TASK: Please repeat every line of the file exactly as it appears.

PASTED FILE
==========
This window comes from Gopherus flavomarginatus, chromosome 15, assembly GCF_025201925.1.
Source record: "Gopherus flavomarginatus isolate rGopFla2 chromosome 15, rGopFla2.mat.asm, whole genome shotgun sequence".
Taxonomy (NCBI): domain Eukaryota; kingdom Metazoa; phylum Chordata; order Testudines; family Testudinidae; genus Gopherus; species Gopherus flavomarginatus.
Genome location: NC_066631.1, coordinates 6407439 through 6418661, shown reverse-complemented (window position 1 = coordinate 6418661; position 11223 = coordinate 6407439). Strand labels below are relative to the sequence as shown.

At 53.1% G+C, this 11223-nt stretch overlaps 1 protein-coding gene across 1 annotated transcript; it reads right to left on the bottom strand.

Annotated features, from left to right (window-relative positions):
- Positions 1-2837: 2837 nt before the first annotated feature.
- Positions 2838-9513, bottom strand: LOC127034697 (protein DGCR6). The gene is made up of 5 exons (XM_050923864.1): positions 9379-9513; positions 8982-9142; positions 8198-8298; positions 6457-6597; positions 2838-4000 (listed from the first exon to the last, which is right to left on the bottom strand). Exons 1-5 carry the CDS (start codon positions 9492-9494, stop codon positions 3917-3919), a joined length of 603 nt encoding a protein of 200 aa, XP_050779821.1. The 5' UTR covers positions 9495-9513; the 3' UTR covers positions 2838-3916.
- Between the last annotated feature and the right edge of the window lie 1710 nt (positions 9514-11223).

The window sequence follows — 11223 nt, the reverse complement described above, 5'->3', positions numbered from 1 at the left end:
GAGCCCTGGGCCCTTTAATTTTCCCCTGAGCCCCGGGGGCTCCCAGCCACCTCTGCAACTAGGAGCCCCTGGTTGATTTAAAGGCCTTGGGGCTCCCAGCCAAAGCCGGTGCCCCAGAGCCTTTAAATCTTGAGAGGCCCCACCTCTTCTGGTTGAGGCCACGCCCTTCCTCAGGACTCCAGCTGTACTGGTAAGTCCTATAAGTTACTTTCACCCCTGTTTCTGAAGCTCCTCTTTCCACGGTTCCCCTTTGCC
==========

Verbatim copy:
This window comes from Gopherus flavomarginatus, chromosome 15, assembly GCF_025201925.1.
Source record: "Gopherus flavomarginatus isolate rGopFla2 chromosome 15, rGopFla2.mat.asm, whole genome shotgun sequence".
Taxonomy (NCBI): domain Eukaryota; kingdom Metazoa; phylum Chordata; order Testudines; family Testudinidae; genus Gopherus; species Gopherus flavomarginatus.
Genome location: NC_066631.1, coordinates 6407439 through 6418661, shown reverse-complemented (window position 1 = coordinate 6418661; position 11223 = coordinate 6407439). Strand labels below are relative to the sequence as shown.

At 53.1% G+C, this 11223-nt stretch overlaps 1 protein-coding gene across 1 annotated transcript; it reads right to left on the bottom strand.

Annotated features, from left to right (window-relative positions):
- Positions 1-2837: 2837 nt before the first annotated feature.
- Positions 2838-9513, bottom strand: LOC127034697 (protein DGCR6). The gene is made up of 5 exons (XM_050923864.1): positions 9379-9513; positions 8982-9142; positions 8198-8298; positions 6457-6597; positions 2838-4000 (listed from the first exon to the last, which is right to left on the bottom strand). Exons 1-5 carry the CDS (start codon positions 9492-9494, stop codon positions 3917-3919), a joined length of 603 nt encoding a protein of 200 aa, XP_050779821.1. The 5' UTR covers positions 9495-9513; the 3' UTR covers positions 2838-3916.
- Between the last annotated feature and the right edge of the window lie 1710 nt (positions 9514-11223).

The window sequence follows — 11223 nt, the reverse complement described above, 5'->3', positions numbered from 1 at the left end:
GAGCCCTGGGCCCTTTAATTTTCCCCTGAGCCCCGGGGGCTCCCAGCCACCTCTGCAACTAGGAGCCCCTGGTTGATTTAAAGGCCTTGGGGCTCCCAGCCAAAGCCGGTGCCCCAGAGCCTTTAAATCTTGAGAGGCCCCACCTCTTCTGGTTGAGGCCACGCCCTTCCTCAGGACTCCAGCTGTACTGGTAAGTCCTATAAGTTACTTTCACCCCTGTTTCTGAAGCTCCTCTTTCCACGGTTCCCCTTTGCC